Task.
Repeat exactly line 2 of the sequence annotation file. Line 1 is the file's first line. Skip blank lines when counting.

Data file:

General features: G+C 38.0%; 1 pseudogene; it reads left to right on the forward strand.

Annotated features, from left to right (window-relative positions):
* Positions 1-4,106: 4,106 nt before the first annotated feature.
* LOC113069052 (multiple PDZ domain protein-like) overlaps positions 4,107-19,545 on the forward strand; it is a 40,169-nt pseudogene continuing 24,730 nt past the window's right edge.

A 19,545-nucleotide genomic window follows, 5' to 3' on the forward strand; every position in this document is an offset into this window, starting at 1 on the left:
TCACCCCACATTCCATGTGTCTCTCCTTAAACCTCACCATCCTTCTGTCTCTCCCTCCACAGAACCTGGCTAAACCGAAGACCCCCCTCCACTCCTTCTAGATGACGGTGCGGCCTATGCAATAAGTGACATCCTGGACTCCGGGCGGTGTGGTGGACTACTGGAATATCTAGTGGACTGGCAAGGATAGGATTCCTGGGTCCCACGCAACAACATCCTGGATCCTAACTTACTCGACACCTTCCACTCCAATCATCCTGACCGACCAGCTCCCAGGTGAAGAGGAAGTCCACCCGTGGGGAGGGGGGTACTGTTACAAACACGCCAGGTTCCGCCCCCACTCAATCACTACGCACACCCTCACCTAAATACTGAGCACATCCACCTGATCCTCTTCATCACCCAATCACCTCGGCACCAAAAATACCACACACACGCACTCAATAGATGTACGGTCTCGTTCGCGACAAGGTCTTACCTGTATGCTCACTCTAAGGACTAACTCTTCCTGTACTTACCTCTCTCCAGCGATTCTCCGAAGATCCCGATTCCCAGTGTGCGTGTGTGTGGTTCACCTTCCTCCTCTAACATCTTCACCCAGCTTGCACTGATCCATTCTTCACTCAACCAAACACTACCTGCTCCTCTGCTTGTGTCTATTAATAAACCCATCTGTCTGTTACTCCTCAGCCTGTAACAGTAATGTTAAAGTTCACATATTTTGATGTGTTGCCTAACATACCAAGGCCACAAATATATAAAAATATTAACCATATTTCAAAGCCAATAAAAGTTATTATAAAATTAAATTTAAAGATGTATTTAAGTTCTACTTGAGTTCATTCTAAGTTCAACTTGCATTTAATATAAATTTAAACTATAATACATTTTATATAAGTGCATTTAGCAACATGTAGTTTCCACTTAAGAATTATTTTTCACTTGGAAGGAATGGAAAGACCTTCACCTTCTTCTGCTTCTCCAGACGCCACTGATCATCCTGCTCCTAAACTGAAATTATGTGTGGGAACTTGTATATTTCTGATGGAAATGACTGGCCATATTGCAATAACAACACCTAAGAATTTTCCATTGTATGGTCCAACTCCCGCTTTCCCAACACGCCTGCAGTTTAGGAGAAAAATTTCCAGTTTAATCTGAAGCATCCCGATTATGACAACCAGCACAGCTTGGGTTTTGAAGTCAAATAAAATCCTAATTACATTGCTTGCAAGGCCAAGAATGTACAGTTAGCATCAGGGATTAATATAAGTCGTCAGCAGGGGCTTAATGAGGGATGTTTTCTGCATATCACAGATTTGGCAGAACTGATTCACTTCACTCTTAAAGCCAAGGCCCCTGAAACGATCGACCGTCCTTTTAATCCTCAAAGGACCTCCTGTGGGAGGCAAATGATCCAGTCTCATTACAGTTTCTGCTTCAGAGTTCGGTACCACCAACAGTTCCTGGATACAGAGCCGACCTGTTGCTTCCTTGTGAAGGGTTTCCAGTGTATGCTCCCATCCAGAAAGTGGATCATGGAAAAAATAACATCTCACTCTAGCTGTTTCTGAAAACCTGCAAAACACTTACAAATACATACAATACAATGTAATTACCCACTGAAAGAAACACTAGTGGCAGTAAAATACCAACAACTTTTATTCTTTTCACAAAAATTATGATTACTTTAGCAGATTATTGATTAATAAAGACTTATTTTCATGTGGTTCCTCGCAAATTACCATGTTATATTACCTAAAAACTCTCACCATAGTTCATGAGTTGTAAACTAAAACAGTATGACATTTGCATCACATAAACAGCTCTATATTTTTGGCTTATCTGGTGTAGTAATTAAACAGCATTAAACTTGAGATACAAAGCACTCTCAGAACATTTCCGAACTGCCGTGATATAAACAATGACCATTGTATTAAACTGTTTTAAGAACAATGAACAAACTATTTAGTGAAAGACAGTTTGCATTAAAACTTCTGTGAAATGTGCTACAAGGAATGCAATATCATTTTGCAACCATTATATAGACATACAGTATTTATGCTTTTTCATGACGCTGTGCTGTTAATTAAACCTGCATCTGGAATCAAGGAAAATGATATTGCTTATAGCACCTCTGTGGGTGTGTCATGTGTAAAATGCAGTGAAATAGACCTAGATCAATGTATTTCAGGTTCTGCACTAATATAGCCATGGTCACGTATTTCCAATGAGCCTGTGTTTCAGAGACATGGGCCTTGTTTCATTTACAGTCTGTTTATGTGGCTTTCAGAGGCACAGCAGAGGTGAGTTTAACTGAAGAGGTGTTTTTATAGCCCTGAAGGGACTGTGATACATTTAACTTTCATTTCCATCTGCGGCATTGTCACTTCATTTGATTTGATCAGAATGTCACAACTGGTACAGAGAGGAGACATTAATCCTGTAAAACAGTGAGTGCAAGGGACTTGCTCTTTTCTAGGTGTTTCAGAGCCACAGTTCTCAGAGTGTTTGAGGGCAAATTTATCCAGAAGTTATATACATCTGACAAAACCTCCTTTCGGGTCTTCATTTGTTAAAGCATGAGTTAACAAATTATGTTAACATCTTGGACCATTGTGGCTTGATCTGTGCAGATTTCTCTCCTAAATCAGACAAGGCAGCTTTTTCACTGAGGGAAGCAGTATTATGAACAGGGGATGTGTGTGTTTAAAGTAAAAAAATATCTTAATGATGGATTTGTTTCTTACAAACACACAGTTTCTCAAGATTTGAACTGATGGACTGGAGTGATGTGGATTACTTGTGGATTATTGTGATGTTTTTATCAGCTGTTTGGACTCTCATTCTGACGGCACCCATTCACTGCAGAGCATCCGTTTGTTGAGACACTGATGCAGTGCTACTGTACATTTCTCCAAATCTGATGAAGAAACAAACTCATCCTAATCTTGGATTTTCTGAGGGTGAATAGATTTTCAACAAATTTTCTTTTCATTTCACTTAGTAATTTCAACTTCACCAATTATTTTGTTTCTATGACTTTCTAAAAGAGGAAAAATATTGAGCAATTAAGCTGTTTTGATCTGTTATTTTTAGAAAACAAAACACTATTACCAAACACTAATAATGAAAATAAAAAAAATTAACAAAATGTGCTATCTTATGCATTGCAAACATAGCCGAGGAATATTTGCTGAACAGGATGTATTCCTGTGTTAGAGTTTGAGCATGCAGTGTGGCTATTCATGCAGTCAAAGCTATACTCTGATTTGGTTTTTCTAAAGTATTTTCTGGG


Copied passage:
Annotated features, from left to right (window-relative positions):